Wednesday, January 14, 2015

Don't have to do

William S. Burroughs in his book (with Daniel Odier) "The Job" describes a de-conditioning exercise called "dont't have to do".  No lessons, no books, no work to be done.  It starts by mocking up a way of thinking you have to do - for example a set of errands or a speech before an audience you need to impress - and then a way of thinking you don't have to do - for example based on a person whose way of life is completely different from your own - what did Dutch Schultz the gangster have to do?  This exercise, borrowed from Scientology, is intended to loosen up enforced ways of thinking.

You wind up understanding that you don't have to do anything.  Even abandoning language and words and just seeing and relaxing.  You can't work at it (or write blog posts about it) as that would be doing something. "Its a way you would think if you didn't have to think up a way of thinking you don't have to do".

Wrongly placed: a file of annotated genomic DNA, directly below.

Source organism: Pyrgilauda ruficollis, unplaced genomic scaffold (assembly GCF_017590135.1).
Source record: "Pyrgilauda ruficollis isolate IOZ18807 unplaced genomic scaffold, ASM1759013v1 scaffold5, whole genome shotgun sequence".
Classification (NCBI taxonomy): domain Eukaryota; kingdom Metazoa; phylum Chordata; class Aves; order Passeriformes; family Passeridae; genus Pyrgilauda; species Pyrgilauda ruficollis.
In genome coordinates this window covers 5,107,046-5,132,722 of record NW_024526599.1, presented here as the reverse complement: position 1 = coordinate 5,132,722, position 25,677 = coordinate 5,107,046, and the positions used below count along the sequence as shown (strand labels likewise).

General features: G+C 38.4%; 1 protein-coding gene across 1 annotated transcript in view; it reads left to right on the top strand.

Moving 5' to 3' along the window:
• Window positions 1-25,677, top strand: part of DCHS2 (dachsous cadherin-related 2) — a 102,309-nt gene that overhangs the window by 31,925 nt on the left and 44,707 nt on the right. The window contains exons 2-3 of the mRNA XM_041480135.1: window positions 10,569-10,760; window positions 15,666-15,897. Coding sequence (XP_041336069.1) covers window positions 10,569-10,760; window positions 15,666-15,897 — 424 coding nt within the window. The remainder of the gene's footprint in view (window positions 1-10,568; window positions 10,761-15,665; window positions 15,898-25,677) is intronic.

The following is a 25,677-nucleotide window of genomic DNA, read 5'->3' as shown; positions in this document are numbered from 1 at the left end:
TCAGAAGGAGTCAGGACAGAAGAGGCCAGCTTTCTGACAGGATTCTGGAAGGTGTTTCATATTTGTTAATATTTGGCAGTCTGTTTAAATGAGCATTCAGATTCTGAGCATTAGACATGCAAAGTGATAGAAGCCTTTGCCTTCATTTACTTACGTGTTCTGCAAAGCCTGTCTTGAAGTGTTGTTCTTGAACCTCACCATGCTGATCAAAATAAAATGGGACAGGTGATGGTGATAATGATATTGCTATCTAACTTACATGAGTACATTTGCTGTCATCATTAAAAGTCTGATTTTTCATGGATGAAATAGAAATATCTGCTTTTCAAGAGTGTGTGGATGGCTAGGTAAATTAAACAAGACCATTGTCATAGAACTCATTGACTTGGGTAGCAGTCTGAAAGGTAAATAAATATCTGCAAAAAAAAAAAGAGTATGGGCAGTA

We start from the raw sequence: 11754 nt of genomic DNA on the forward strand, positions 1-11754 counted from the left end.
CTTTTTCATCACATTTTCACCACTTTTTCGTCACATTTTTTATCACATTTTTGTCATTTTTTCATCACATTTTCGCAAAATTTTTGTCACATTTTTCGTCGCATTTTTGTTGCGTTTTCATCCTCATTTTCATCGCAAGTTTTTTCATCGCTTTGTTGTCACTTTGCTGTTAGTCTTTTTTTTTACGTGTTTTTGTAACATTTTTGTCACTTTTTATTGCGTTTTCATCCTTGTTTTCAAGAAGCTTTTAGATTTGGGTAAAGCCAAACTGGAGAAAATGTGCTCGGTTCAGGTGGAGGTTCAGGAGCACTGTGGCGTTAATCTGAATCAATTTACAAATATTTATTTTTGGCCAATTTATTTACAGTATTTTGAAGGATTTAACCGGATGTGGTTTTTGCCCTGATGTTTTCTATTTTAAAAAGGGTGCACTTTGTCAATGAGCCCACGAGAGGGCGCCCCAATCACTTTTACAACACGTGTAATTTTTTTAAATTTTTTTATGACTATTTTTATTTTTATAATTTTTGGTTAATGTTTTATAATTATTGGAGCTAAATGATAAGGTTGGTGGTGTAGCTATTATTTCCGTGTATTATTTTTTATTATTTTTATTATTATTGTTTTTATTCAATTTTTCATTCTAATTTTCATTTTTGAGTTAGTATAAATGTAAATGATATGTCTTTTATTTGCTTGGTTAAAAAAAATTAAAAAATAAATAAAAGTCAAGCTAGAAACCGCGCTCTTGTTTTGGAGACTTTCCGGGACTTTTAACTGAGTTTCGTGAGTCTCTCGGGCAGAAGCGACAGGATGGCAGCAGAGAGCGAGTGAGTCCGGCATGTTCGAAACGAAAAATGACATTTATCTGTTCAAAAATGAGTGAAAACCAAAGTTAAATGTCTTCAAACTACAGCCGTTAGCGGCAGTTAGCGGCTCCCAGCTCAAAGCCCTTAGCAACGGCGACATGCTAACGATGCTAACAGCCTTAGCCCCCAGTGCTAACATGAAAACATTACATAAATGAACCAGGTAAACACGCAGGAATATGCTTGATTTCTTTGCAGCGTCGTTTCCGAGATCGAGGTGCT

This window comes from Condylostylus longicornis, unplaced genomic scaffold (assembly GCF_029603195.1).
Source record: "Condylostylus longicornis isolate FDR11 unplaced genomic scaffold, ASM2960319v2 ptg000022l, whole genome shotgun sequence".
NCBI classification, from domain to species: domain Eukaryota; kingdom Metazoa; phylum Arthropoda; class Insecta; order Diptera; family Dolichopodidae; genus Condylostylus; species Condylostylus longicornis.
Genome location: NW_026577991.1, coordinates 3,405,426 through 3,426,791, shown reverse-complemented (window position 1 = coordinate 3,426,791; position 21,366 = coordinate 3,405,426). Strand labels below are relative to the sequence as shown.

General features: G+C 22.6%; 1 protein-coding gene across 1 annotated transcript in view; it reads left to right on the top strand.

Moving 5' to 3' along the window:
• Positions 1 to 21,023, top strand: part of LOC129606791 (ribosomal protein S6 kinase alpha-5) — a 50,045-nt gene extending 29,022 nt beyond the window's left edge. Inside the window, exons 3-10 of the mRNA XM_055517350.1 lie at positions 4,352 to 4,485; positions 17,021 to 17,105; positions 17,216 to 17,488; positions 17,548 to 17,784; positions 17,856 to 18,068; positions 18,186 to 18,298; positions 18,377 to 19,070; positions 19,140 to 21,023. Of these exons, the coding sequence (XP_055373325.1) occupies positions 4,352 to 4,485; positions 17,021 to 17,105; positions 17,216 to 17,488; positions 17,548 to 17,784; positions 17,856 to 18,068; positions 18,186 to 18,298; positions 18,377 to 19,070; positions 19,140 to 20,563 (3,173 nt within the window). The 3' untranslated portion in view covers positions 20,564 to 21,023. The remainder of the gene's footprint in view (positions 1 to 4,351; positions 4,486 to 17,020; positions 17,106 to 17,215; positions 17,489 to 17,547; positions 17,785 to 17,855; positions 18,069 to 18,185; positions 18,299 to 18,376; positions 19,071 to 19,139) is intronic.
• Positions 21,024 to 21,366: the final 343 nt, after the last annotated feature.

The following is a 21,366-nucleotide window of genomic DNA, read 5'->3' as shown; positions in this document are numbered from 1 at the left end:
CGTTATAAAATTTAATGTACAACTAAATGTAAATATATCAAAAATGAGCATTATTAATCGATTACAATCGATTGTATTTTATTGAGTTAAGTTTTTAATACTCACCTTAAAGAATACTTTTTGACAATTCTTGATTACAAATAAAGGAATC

I've been out of the workforce for 4 weeks now and thinking about these ideas. I still feel compelled to do things - even if they are non-work things.  I still dislike the idea of "wasting time".  Forty years in the workforce does that to you.  Of course I don't want to wander around like a middle-aged spaced out hippy appreciating the great orgasmic nothingness of it all.  But I do want to become a little less driven and more inclined to recognise the value of "don't have to do".

Don't have to prepare for classes, don't have to go to the gym, don't have to play golf, don't have to read Proust, don't have to...

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